I don’t disagree with your analysis; I didn’t find the games in the Persuasive Games stable revelatory or challenging. But then again: was Sweatshop?

  3. Hmmm, interesting question that… I think, and do stress the word think, that for certain parts of the west Sweatshop must have been quite an eye-opener. At least for those eyes that wanted to be opened. Then again, it too played politically safe and failed to address the main causes responsible for both sweatshops and child-labour. Frankly, though I do like political art that is connected to reality, I do prefer the subtle and thought-provoking ways of, say, Jonas.

  4. There’s a larger topic here which I’ve been itching to research for some time. Do games that are meant to bring about change… actually do anything? Do they raise awareness? Are such games largely played by an already engaged audience- that is, preaching to the converted? I’ve been skirting around this topic here and there in the odd comment. There’s also the thorny topic of whether “meaningful” simulations serve up reality or serve an author’s goals – a la Fate of the World.

    Too many unruly and conflicting thoughts on this right now. Maybe later.

  5. I read and enjoyed this interview when you posted it last week, HM, but I didn’t really have anything substantial to say. I still don’t really, but after seeing this mini-discussion between you and Gnome, I’m inclined to mentioned that I’ve been struggling with this kind of question myself lately. Is there some inherent flaw in the design philosophy of the type of game that’s supposed to “raise awareness” or persuade people to become more invested in some issue? Or is it simply a problem of execution? Or is it just my problem, since I play too many games?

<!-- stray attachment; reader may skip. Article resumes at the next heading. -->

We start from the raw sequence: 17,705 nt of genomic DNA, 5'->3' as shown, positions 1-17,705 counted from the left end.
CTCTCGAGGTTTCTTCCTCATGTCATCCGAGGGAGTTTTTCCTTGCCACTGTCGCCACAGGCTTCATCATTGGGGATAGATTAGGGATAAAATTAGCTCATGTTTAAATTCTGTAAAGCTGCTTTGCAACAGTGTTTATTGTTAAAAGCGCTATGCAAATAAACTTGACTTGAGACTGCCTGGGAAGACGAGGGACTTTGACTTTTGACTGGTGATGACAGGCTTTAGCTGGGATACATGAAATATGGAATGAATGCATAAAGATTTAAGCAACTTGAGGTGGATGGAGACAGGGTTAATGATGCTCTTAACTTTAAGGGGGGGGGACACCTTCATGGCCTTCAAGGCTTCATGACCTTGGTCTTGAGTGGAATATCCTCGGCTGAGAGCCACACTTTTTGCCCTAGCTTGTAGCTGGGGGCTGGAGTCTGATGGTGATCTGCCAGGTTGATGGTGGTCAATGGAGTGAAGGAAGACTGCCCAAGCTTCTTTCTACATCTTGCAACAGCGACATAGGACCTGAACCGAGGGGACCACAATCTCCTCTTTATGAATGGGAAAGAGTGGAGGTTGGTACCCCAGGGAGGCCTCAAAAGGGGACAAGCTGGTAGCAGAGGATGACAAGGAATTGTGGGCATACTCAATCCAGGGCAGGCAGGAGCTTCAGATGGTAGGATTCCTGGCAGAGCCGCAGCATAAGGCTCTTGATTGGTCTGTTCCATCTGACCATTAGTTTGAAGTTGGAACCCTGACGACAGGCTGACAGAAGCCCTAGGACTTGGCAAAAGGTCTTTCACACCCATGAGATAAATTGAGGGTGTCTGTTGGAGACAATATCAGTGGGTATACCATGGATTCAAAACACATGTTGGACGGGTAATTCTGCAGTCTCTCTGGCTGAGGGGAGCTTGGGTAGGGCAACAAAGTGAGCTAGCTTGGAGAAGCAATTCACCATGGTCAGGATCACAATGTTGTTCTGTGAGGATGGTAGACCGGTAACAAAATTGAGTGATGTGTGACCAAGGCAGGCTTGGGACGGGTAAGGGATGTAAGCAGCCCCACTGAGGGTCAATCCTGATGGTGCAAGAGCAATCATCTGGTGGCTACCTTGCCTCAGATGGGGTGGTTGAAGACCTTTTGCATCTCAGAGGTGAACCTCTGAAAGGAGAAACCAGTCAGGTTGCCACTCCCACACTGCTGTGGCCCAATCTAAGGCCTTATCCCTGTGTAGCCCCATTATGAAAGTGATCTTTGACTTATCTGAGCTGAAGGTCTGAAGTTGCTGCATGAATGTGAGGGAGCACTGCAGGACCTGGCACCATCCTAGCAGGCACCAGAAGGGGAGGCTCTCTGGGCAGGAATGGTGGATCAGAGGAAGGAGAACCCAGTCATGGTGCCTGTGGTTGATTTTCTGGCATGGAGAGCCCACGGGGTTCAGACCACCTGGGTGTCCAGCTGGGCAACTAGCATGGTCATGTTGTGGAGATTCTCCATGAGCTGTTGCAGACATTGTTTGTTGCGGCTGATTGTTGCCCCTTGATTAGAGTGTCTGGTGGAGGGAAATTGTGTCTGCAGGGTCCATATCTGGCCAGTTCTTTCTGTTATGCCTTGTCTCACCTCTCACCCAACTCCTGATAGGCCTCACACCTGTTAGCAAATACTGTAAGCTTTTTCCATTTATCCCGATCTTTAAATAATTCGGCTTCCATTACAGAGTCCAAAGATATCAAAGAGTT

I haven’t played any of Bogost’s studio’s Persuasive Games, so I can’t speak to them, but I think there’s definitely something to your observation that this type of game is often “preaching to the converted.” I think at some point Michael Abbot made the observation that most of these games are the equivalent of someone shouting their message at you with a megaphone, another analogy I like. They’re just not very affecting or effective.

    I’ve been reading Anna Anthropy’s book, and one of the ideas she puts forward that I like is that videogames (as a medium or whatever) are especially good at conveying ambiguity, which in my experience is one of the things most lacking in political games, games for change, persuasive games, or whatever you call them. They lack ambiguity, subtlety and any sort of self-awareness or sense of humor. These are all characteristics I see in The Desert Bridge, which I was reminded of when Gnome mentioned Jonas earlier. But that might be an unfair comparison, since I would assume that Jonas’ ambitions are more artistic than persuasive.

    It feels very cynical and dismissive to say that these games aren’t useful, so maybe I wouldn’t take it that far. But I can’t help but thinking that without subtlety, ambiguity or humor, most of them aren’t likely to have any more effect than some pamphlet or one of those employee training videos.